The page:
Members of a World Health Organization team investigating the origins of the coronavirus pandemic visited another Wuhan hospital that had treated early COVID-19 patients on their second full day of work on Saturday.
Jinyantan Hospital was one of the city's first to deal with patients in early 2020 suffering from a then-unknown virus and is a key part of the epidemiological history of the disease.
The team's first face-to-face meetings with Chinese scientists took place on Friday, before the experts who specialize in animal health, virology, food safety and epidemiology visited another early site of the outbreak, the Hubei Integrated Chinese and Western Medicine Hospital.
“First face to face meeting with our colleagues. Correction: facemask to facemask given the medical restrictions," Dutch virologist Marion Koopmans tweeted in the morning.
First face to face meeting with our colleagues. Correction: facemask to facemask given the medical restrictions. Discussing our visiting program. China teamleader prof Wannian joking about some technical glitches. Nice to see our colleagues after lengthy zoom meetings.— Marion Koopmans (@MarionKoopmans) January 29, 2021
She said they were discussing their programme of visits and Chinese team leader “prof. Wannian" was joking about some technical glitches, an apparent reference to top Chinese epidemiologist Liang Wannian, who has been a leader of China's response team.
“Nice to see our colleagues after lengthy Zoom meetings,” Koopman tweeted. The visiting researchers held video meetings during 14 days of quarantine after their arrival in China. They came out of quarantine on Thursday.
Members of the team left the hotel by car, and a short time later entered the gates of the Hubei Provincial Hospital of Integrated Chinese and Western Medicine. According to China's official account of its response to the initial outbreak, Dr. Zhang Jixian first reported cases of what was then known as “pneumonia of unknown origin" at the hospital on Dec. 27, 2019.
WHO said earlier on Twitter that the team requested “detailed underlying data” and planned to speak with early responders and some of the first COVID-19 patients. It also planned to visit markets such as the Huanan Seafood Market linked to many of the first cases, the Wuhan Institute of Virology, and laboratories at facilities such as the Wuhan Center for Disease Control.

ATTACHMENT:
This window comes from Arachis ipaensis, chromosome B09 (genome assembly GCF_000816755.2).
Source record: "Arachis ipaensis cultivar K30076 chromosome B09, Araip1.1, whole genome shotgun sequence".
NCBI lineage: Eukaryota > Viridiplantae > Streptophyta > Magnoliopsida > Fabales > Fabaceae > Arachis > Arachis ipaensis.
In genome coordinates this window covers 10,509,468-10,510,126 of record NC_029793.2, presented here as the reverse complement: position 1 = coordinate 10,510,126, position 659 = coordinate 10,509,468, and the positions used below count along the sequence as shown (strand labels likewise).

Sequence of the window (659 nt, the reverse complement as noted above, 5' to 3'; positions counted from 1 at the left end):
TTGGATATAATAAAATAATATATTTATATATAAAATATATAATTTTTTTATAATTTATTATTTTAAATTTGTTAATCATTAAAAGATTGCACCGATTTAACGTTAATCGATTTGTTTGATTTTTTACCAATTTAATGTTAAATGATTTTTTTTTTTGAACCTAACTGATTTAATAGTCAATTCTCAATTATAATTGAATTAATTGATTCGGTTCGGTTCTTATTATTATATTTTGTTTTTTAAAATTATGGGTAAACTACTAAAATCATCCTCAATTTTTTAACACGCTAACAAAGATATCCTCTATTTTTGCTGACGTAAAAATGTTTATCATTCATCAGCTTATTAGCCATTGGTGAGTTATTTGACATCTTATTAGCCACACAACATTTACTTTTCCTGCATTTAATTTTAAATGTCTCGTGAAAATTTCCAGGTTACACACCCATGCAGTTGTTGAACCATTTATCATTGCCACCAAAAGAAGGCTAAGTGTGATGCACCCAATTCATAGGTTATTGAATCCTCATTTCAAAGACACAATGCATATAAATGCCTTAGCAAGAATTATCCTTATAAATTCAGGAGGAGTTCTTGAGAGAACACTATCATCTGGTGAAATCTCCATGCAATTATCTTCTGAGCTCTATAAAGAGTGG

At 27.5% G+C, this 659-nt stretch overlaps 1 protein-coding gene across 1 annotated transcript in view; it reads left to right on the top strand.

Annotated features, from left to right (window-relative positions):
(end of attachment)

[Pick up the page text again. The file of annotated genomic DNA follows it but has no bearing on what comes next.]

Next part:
All hypotheses are on the table as the team follows the science in their work to understand the origins of the #COVID19 virus. The team will have their first face-to-face meeting with Chinese scientists on Friday and then begin field visits in and around Wuhan, #China.— World Health Organization (WHO) (@WHO) January 28, 2021
The team's mission has become politically charged, as China seeks to avoid blame for alleged missteps in its early response to the outbreak.
“All hypotheses are on the table as the team follows the science in their work to understand the origins of the COVID19 virus,” WHO tweeted.
Confirmation of the origins of the virus is likely to take years. Pinning down an outbreak's animal source typically requires exhaustive research including taking animal samples, genetic analysis and epidemiological studies.
One possibility is that a wildlife poacher might have passed the virus to traders who carried it to Wuhan. The Chinese government has promoted theories, with little evidence, that the outbreak might have started with imports of frozen seafood tainted with the virus, a notion roundly rejected by international scientists and agencies.
A possible focus for investigators is the virology institute in the city. One of China's top virus research labs, it built an archive of genetic information about bat coronaviruses after the 2003 outbreak of Severe Acute Respiratory Syndrome, or SARS.
The first clusters of COVID-19 were detected in Wuhan in late 2019. China has since reported more than 89,000 cases and 4,600 deaths, with new cases largely concentrated in its frigid northeast, where local lockdowns and travel restrictions were being imposed to contain the outbreaks.
New cases of local transmission continue to fall, with just 36 announced on Friday, as far fewer Chinese than usual appear willing to travel for Lunar New Year.